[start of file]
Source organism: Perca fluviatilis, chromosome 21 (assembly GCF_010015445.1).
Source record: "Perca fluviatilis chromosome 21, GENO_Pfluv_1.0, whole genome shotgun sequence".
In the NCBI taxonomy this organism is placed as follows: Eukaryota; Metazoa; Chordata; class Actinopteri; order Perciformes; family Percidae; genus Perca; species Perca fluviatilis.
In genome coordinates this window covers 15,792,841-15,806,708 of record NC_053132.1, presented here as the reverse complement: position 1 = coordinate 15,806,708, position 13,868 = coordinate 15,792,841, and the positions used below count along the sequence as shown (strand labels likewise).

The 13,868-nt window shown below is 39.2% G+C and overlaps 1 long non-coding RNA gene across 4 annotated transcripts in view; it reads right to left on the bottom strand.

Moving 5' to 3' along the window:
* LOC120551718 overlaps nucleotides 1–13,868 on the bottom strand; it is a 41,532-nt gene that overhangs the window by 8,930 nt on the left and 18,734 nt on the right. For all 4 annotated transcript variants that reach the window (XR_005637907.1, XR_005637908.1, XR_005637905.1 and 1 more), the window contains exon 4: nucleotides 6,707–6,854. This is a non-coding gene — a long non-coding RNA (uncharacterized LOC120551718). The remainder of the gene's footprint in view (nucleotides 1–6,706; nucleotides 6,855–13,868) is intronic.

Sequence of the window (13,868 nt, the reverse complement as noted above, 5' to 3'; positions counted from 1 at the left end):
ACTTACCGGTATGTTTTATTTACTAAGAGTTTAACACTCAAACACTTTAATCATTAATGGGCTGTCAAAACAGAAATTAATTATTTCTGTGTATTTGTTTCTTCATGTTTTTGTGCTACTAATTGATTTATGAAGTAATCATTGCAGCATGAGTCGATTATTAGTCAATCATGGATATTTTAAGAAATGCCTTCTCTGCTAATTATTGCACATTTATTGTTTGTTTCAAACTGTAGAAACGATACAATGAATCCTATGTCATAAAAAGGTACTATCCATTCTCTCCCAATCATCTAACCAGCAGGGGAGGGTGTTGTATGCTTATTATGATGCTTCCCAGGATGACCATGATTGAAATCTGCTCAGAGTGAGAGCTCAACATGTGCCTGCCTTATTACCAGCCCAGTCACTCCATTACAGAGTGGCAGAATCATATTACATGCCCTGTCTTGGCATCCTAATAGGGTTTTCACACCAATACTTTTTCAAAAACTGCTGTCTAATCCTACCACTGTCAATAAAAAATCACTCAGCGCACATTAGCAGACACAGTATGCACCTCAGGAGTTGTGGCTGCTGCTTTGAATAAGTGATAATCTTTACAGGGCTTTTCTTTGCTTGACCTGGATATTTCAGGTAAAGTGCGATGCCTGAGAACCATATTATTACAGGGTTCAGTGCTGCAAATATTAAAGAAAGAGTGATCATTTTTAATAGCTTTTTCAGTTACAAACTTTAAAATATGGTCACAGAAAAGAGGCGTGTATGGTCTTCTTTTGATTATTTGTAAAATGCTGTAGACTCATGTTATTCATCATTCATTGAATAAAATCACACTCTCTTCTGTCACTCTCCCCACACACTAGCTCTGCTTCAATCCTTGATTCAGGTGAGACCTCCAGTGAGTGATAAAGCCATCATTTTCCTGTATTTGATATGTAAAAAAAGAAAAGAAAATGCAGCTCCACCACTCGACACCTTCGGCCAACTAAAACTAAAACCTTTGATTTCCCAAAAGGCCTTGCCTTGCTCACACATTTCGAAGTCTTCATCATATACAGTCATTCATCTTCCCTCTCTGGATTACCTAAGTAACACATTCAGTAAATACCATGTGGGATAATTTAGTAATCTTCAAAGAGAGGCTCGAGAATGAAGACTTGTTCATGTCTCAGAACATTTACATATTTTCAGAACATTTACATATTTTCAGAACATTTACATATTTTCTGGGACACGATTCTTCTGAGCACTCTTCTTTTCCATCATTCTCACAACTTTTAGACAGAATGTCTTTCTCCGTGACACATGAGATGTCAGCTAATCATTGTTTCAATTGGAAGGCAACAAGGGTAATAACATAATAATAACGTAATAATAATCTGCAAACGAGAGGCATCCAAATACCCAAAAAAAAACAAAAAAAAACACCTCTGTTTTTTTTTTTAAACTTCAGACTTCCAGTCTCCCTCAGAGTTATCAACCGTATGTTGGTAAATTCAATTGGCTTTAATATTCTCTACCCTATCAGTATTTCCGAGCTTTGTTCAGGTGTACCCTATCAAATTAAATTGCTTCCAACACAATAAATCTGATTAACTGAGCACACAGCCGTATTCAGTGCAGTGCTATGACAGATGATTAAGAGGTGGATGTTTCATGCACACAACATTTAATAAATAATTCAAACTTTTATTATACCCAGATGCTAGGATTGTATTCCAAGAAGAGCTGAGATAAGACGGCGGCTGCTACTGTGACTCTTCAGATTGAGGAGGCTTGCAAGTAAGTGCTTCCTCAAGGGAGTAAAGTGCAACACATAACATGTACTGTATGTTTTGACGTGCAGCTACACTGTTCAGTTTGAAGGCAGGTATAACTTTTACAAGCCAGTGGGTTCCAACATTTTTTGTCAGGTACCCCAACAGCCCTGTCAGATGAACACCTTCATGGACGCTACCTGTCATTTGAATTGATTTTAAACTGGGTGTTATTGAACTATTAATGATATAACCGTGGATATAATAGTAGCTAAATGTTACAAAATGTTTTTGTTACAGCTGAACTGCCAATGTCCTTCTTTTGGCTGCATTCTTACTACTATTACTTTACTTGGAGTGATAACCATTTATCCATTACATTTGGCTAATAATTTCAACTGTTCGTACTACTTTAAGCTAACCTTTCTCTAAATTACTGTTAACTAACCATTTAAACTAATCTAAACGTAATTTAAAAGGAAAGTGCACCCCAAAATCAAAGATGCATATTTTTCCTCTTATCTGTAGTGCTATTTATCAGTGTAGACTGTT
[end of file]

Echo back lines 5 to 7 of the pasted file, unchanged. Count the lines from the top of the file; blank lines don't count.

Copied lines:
The 13,868-nt window shown below is 39.2% G+C and overlaps 1 long non-coding RNA gene across 4 annotated transcripts in view; it reads right to left on the bottom strand.

Moving 5' to 3' along the window:
* LOC120551718 overlaps nucleotides 1–13,868 on the bottom strand; it is a 41,532-nt gene that overhangs the window by 8,930 nt on the left and 18,734 nt on the right. For all 4 annotated transcript variants that reach the window (XR_005637907.1, XR_005637908.1, XR_005637905.1 and 1 more), the window contains exon 4: nucleotides 6,707–6,854. This is a non-coding gene — a long non-coding RNA (uncharacterized LOC120551718). The remainder of the gene's footprint in view (nucleotides 1–6,706; nucleotides 6,855–13,868) is intronic.